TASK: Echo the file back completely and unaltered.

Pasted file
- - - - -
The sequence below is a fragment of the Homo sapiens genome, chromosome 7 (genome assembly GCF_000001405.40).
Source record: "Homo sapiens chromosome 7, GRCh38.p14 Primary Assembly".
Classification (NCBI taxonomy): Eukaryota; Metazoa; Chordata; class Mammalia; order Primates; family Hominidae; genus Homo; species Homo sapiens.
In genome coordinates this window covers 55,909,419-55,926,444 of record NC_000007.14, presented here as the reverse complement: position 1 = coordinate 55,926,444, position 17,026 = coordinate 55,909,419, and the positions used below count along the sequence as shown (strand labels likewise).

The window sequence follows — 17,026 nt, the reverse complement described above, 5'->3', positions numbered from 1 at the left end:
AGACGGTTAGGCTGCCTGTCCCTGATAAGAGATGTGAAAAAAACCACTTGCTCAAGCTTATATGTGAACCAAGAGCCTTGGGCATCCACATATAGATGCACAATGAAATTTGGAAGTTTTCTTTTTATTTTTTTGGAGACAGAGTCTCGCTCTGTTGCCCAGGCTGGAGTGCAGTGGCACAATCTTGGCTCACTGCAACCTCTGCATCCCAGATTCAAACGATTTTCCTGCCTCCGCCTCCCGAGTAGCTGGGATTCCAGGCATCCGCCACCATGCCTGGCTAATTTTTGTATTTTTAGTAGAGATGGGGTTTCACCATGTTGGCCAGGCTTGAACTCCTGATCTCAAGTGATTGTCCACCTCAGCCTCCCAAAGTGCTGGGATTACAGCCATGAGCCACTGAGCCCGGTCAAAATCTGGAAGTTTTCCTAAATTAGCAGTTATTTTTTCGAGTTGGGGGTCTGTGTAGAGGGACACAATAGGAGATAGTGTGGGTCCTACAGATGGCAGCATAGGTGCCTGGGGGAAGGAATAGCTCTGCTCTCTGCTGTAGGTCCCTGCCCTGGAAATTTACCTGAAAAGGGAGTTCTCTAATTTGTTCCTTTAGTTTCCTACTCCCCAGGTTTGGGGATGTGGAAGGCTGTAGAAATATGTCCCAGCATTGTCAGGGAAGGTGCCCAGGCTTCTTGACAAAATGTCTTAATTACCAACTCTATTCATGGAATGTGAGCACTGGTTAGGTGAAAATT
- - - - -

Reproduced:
The sequence below is a fragment of the Homo sapiens genome, chromosome 7 (genome assembly GCF_000001405.40).
Source record: "Homo sapiens chromosome 7, GRCh38.p14 Primary Assembly".
Classification (NCBI taxonomy): Eukaryota; Metazoa; Chordata; class Mammalia; order Primates; family Hominidae; genus Homo; species Homo sapiens.
In genome coordinates this window covers 55,909,419-55,926,444 of record NC_000007.14, presented here as the reverse complement: position 1 = coordinate 55,926,444, position 17,026 = coordinate 55,909,419, and the positions used below count along the sequence as shown (strand labels likewise).

The window sequence follows — 17,026 nt, the reverse complement described above, 5'->3', positions numbered from 1 at the left end:
AGACGGTTAGGCTGCCTGTCCCTGATAAGAGATGTGAAAAAAACCACTTGCTCAAGCTTATATGTGAACCAAGAGCCTTGGGCATCCACATATAGATGCACAATGAAATTTGGAAGTTTTCTTTTTATTTTTTTGGAGACAGAGTCTCGCTCTGTTGCCCAGGCTGGAGTGCAGTGGCACAATCTTGGCTCACTGCAACCTCTGCATCCCAGATTCAAACGATTTTCCTGCCTCCGCCTCCCGAGTAGCTGGGATTCCAGGCATCCGCCACCATGCCTGGCTAATTTTTGTATTTTTAGTAGAGATGGGGTTTCACCATGTTGGCCAGGCTTGAACTCCTGATCTCAAGTGATTGTCCACCTCAGCCTCCCAAAGTGCTGGGATTACAGCCATGAGCCACTGAGCCCGGTCAAAATCTGGAAGTTTTCCTAAATTAGCAGTTATTTTTTCGAGTTGGGGGTCTGTGTAGAGGGACACAATAGGAGATAGTGTGGGTCCTACAGATGGCAGCATAGGTGCCTGGGGGAAGGAATAGCTCTGCTCTCTGCTGTAGGTCCCTGCCCTGGAAATTTACCTGAAAAGGGAGTTCTCTAATTTGTTCCTTTAGTTTCCTACTCCCCAGGTTTGGGGATGTGGAAGGCTGTAGAAATATGTCCCAGCATTGTCAGGGAAGGTGCCCAGGCTTCTTGACAAAATGTCTTAATTACCAACTCTATTCATGGAATGTGAGCACTGGTTAGGTGAAAATT